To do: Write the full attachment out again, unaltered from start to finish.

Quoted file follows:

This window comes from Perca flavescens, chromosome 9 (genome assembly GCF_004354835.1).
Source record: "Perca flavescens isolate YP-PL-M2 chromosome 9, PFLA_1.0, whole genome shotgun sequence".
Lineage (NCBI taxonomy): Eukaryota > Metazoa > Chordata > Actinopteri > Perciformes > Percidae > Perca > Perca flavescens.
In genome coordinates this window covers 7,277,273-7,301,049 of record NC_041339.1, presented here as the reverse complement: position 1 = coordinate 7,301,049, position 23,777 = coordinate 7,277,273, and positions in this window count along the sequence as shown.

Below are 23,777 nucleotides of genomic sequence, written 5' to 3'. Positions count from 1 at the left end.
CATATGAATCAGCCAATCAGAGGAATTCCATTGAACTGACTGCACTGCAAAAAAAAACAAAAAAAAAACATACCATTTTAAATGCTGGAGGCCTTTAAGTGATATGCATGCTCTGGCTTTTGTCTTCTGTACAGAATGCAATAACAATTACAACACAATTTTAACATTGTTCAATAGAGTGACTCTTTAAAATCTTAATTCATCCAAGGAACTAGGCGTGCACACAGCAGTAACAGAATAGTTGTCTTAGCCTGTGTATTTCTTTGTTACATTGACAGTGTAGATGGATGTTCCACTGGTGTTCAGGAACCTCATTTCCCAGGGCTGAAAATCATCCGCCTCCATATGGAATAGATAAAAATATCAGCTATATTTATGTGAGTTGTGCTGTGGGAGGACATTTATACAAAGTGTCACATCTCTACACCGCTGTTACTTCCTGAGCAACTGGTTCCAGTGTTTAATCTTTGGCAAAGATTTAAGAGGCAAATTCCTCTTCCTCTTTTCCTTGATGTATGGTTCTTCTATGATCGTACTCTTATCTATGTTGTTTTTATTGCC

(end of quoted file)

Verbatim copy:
This window comes from Perca flavescens, chromosome 9 (genome assembly GCF_004354835.1).
Source record: "Perca flavescens isolate YP-PL-M2 chromosome 9, PFLA_1.0, whole genome shotgun sequence".
Lineage (NCBI taxonomy): Eukaryota > Metazoa > Chordata > Actinopteri > Perciformes > Percidae > Perca > Perca flavescens.
In genome coordinates this window covers 7,277,273-7,301,049 of record NC_041339.1, presented here as the reverse complement: position 1 = coordinate 7,301,049, position 23,777 = coordinate 7,277,273, and positions in this window count along the sequence as shown.

Below are 23,777 nucleotides of genomic sequence, written 5' to 3'. Positions count from 1 at the left end.
CATATGAATCAGCCAATCAGAGGAATTCCATTGAACTGACTGCACTGCAAAAAAAAACAAAAAAAAAACATACCATTTTAAATGCTGGAGGCCTTTAAGTGATATGCATGCTCTGGCTTTTGTCTTCTGTACAGAATGCAATAACAATTACAACACAATTTTAACATTGTTCAATAGAGTGACTCTTTAAAATCTTAATTCATCCAAGGAACTAGGCGTGCACACAGCAGTAACAGAATAGTTGTCTTAGCCTGTGTATTTCTTTGTTACATTGACAGTGTAGATGGATGTTCCACTGGTGTTCAGGAACCTCATTTCCCAGGGCTGAAAATCATCCGCCTCCATATGGAATAGATAAAAATATCAGCTATATTTATGTGAGTTGTGCTGTGGGAGGACATTTATACAAAGTGTCACATCTCTACACCGCTGTTACTTCCTGAGCAACTGGTTCCAGTGTTTAATCTTTGGCAAAGATTTAAGAGGCAAATTCCTCTTCCTCTTTTCCTTGATGTATGGTTCTTCTATGATCGTACTCTTATCTATGTTGTTTTTATTGCC